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Catching Up With … State Legislatures (Part 3)

Thursday, June 26th, 2014

Editor’s Note: This is part of a series that will highlight some of this year’s major state legislative Catching Up Seriesactivity as it relates to Career Technical Education (CTE). Further explanation of the series can be found here and the previous installments here and here. For a comprehensive look-back at the 2013 legislative sessions, check out the “2013 CTE Year in Review,” which was published jointly by NASDCTEc and the Association for Career and Technical Education in March.

Workforce development received a lot of attention from state legislatures this spring as lawmakers across the country created new apprenticeship programs, and called on state workforce boards, businesses and education entities to collaborate in order better address local labor market needs and skills gaps.

Apprenticeships, Career Pathways and Tax Credits

Several states created or expanded their apprenticeship programs in an effort to create a stronger pipeline of skilled talent in specific fields. Both Indiana and Connecticut seized on tax credits as a means to encourage businesses to offer qualified apprenticeships.

In Indiana, school districts and charter schools can now receive grants to support career pathways for high-wage, high-demand jobs that require an industry-recognized credential and includes a cooperative agreement with a business. Also, an employer that hires a student who has completed such program is eligible for a tax credit. Indiana also set aside an additional $5 million for its Pathways for Academic Career and Employment, a program first started in 2013 to provide partnerships between community colleges, industry and nonprofits.

Iowa Governor Terry Branstad’s proposed apprenticeship program also passed the legislature, committing about $6 million for the Apprenticeship Training Program Fund and a job training program.

Sector Partnerships, Alignment and Coordination

Several state legislatures directed their workforce investment boards and other entities to determine local and regional workforce needs and to better align their work with counterparts in education and commerce.

In Alabama, the state’s workforce board was allocated $4.3 million for regions to determine local skill needs, develop seamless educational pathways and align funding with identified local workforce needs. The law also sets aside $600,000 for career coaches and an additional $200,000 for regional leadership planning efforts. In a separate bill, the state also created a workforce council to promote industry-focused coordination between businesses and its P-12 and higher education systems.

Kentucky lawmakers required the state’s Office of Education and Workforce Statistics to gather and disseminate employment and earnings data of public, postsecondary graduates. Meanwhile Oregonian lawmakers passed a bill to define “a robust and effective workforce system” by promoting coordination and collaboration of the state’s employment, economic development, job training services and education sectors – in particular community colleges and public and private universities.

Connecticut’s manufacturing industry received a boost from the state legislature through the new Manufacturing Innovation Fund, which can be used to support public and private education and training programs.

States also called upon their workforce boards, education systems and businesses to create sector partnerships in order to better provide industry-driven career pathways and address local and regional skills gaps.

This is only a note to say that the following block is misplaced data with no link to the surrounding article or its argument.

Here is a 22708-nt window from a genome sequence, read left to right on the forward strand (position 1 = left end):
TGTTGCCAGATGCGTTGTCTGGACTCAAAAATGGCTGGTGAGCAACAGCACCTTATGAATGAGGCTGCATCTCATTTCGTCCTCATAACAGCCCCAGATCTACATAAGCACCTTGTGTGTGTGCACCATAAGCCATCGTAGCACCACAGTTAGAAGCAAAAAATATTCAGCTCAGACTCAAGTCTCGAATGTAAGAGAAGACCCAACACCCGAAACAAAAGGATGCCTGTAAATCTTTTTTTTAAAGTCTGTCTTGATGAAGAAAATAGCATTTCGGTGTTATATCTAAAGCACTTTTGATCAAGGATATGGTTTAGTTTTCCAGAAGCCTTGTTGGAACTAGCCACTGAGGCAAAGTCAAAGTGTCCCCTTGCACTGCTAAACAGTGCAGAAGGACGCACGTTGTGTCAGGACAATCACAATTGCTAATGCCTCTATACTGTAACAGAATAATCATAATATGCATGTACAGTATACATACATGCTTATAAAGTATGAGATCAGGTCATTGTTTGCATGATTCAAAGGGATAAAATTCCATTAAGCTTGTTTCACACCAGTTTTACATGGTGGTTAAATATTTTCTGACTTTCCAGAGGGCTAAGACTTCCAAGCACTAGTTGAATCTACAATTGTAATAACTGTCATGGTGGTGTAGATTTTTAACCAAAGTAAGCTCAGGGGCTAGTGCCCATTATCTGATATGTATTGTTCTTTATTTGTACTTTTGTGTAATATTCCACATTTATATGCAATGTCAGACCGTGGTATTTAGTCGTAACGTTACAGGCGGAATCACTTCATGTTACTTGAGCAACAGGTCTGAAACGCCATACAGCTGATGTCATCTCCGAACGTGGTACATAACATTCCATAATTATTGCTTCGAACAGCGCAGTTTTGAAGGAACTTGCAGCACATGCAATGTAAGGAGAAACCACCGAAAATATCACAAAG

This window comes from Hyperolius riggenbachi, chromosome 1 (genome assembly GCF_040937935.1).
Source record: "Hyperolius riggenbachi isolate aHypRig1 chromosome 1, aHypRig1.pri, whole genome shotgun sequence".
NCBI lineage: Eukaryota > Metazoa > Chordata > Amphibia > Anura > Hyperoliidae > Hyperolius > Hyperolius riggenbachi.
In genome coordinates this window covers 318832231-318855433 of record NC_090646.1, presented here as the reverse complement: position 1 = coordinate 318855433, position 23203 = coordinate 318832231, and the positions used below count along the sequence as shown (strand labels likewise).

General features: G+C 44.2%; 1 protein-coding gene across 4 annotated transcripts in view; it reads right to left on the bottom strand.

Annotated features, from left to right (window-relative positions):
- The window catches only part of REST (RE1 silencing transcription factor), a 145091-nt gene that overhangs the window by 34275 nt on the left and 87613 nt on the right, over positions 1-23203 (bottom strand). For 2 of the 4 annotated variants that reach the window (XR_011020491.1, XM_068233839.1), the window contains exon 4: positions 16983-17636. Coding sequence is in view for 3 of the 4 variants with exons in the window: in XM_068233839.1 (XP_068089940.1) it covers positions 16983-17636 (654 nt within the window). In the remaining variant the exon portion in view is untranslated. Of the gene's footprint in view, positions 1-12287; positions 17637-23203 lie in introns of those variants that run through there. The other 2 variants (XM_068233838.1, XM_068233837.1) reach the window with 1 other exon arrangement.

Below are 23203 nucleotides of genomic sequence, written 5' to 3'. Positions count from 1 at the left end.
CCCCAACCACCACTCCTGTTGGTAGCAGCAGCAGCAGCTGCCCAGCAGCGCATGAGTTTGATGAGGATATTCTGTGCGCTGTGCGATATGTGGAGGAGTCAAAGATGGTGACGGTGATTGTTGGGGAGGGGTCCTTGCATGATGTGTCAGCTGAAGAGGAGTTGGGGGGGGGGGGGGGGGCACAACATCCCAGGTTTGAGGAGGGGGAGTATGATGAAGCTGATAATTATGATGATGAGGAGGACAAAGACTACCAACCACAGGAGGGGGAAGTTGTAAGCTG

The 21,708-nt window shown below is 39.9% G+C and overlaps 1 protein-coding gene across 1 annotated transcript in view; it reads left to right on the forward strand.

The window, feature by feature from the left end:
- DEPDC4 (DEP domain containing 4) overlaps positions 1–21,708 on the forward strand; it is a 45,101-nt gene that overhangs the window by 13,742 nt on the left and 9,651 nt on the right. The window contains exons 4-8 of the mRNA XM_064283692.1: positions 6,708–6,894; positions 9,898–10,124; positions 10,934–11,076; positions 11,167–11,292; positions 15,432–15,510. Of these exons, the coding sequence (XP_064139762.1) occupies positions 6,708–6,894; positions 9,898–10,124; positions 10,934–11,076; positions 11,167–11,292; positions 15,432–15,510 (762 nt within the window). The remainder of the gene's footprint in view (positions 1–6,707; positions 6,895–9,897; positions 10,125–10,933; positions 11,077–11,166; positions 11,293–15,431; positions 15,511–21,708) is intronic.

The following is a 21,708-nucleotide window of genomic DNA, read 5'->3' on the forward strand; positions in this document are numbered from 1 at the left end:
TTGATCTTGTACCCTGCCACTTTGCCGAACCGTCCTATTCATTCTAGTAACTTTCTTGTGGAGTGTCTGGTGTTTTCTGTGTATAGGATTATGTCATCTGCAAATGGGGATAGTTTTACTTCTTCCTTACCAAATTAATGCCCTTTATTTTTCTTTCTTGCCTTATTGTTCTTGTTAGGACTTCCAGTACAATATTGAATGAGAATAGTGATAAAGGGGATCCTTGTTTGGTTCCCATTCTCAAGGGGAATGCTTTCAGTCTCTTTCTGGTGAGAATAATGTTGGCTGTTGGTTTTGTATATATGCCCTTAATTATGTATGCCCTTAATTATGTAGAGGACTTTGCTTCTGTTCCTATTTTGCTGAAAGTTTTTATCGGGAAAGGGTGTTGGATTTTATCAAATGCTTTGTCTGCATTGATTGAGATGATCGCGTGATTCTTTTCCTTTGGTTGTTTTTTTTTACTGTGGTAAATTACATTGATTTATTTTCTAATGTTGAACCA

Andrea Zimmermann, State Policy Associate

By Andrea Zimmermann in Legislation, Public Policy
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Catching Up With … State Legislatures (Part 2)

Thursday, June 12th, 2014

Catching Up SeriesEditor’s Note: This is part of a series that will highlight some of this year’s major state legislature activity as it relates to Career Technical Education (CTE). Further explanation of the series can be found here and the first installment here. For a comprehensive look-back at the 2013 legislative sessions, check out the “2013 CTE Year in Review,” which was published jointly by NASDCTEc and the Association for Career and Technical Education in March.

With more than 80 percent of high schools now enrolling students in dual enrollment coursework, it’s not a huge surprise that dual enrollment continued to expand its reach during the 2014 legislative sessions across the country.

In Alabama, the governor signed a bill that seeks to incentivize a CTE dual enrollment scholarship program. The scholarship program was first proposed by Gov. Robert Bentley’s College and Career Ready Task Force in January and further championed in the governor’s State of the State address.

The scholarship program is intended to be funded by private donations from businesses and individuals, who in turn would receive a 50 percent tax credit on their donations. The law sets aside $5 million dollars for tax credits each year, providing $10 million in scholarships for 9,500 students each year. Additionally, businesses that donate to the program can direct up to 80 percent of their donation to train students for a particular field.

In Alaska, this year’s legislative session was dubbed “the education session” by Gov. Sean Parnell in his State of the State address in January. Whether that focus was achieved still appears unclear, but one large omnibus education bill did pass both chambers and was signed by the Governor last month. Expanded CTE dual credit options were among the bill’s final contents. Institutions that receive funding through the state’s Technical and Vocational Education Program (TVEP) must establish and maintain partnerships with Alaska schools for dual credit in high school and toward certification.

Florida and Oregon also expanded eligibility for dual enrollment. Now, Florida students can begin enrolling in dual-credit courses starting in the sixth grade, and in Oregon, students in the 9th and 10th grades are now eligible.